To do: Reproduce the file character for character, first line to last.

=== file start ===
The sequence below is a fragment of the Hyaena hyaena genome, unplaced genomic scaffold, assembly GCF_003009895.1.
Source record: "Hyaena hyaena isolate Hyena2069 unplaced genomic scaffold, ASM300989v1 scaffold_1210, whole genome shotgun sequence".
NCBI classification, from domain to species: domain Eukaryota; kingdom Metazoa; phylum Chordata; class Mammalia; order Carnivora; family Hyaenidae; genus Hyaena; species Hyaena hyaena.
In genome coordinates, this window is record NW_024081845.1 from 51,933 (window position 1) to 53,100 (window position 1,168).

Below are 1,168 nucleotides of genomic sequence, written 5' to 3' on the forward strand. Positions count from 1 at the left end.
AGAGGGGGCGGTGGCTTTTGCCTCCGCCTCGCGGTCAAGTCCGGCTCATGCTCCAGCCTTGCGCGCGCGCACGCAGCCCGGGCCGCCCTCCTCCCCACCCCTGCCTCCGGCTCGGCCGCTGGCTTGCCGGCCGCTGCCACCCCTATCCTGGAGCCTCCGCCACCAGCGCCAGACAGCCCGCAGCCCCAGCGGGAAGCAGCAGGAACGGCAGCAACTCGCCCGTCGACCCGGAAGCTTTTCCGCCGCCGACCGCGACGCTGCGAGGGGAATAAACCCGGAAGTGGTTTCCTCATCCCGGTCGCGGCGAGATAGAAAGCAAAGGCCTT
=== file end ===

The sequence below is a fragment of the Hyaena hyaena genome, unplaced genomic scaffold, assembly GCF_003009895.1.
Source record: "Hyaena hyaena isolate Hyena2069 unplaced genomic scaffold, ASM300989v1 scaffold_1210, whole genome shotgun sequence".
NCBI classification, from domain to species: domain Eukaryota; kingdom Metazoa; phylum Chordata; class Mammalia; order Carnivora; family Hyaenidae; genus Hyaena; species Hyaena hyaena.
In genome coordinates, this window is record NW_024081845.1 from 51,933 (window position 1) to 53,100 (window position 1,168).

Below are 1,168 nucleotides of genomic sequence, written 5' to 3' on the forward strand. Positions count from 1 at the left end.
AGAGGGGGCGGTGGCTTTTGCCTCCGCCTCGCGGTCAAGTCCGGCTCATGCTCCAGCCTTGCGCGCGCGCACGCAGCCCGGGCCGCCCTCCTCCCCACCCCTGCCTCCGGCTCGGCCGCTGGCTTGCCGGCCGCTGCCACCCCTATCCTGGAGCCTCCGCCACCAGCGCCAGACAGCCCGCAGCCCCAGCGGGAAGCAGCAGGAACGGCAGCAACTCGCCCGTCGACCCGGAAGCTTTTCCGCCGCCGACCGCGACGCTGCGAGGGGAATAAACCCGGAAGTGGTTTCCTCATCCCGGTCGCGGCGAGATAGAAAGCAAAGGCCTT